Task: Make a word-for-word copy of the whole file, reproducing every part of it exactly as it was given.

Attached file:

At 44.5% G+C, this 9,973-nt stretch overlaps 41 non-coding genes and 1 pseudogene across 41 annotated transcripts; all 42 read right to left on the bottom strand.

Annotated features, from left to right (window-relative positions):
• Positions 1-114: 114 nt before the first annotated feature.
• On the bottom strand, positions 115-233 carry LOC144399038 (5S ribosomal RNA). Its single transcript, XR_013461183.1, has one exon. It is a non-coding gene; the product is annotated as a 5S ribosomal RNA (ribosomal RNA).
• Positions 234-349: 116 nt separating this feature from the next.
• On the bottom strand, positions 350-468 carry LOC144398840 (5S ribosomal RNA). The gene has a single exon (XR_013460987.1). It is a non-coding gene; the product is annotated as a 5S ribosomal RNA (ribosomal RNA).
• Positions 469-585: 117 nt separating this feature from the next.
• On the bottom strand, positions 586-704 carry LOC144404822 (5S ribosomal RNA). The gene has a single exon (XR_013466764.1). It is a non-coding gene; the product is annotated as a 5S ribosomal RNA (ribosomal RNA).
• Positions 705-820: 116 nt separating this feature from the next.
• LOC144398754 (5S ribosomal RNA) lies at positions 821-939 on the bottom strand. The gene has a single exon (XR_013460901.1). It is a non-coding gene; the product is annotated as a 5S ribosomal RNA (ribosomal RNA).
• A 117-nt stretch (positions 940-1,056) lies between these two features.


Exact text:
At 44.5% G+C, this 9,973-nt stretch overlaps 41 non-coding genes and 1 pseudogene across 41 annotated transcripts; all 42 read right to left on the bottom strand.

Annotated features, from left to right (window-relative positions):
• Positions 1-114: 114 nt before the first annotated feature.
• On the bottom strand, positions 115-233 carry LOC144399038 (5S ribosomal RNA). Its single transcript, XR_013461183.1, has one exon. It is a non-coding gene; the product is annotated as a 5S ribosomal RNA (ribosomal RNA).
• Positions 234-349: 116 nt separating this feature from the next.
• On the bottom strand, positions 350-468 carry LOC144398840 (5S ribosomal RNA). The gene has a single exon (XR_013460987.1). It is a non-coding gene; the product is annotated as a 5S ribosomal RNA (ribosomal RNA).
• Positions 469-585: 117 nt separating this feature from the next.
• On the bottom strand, positions 586-704 carry LOC144404822 (5S ribosomal RNA). The gene has a single exon (XR_013466764.1). It is a non-coding gene; the product is annotated as a 5S ribosomal RNA (ribosomal RNA).
• Positions 705-820: 116 nt separating this feature from the next.
• LOC144398754 (5S ribosomal RNA) lies at positions 821-939 on the bottom strand. The gene has a single exon (XR_013460901.1). It is a non-coding gene; the product is annotated as a 5S ribosomal RNA (ribosomal RNA).
• A 117-nt stretch (positions 940-1,056) lies between these two features.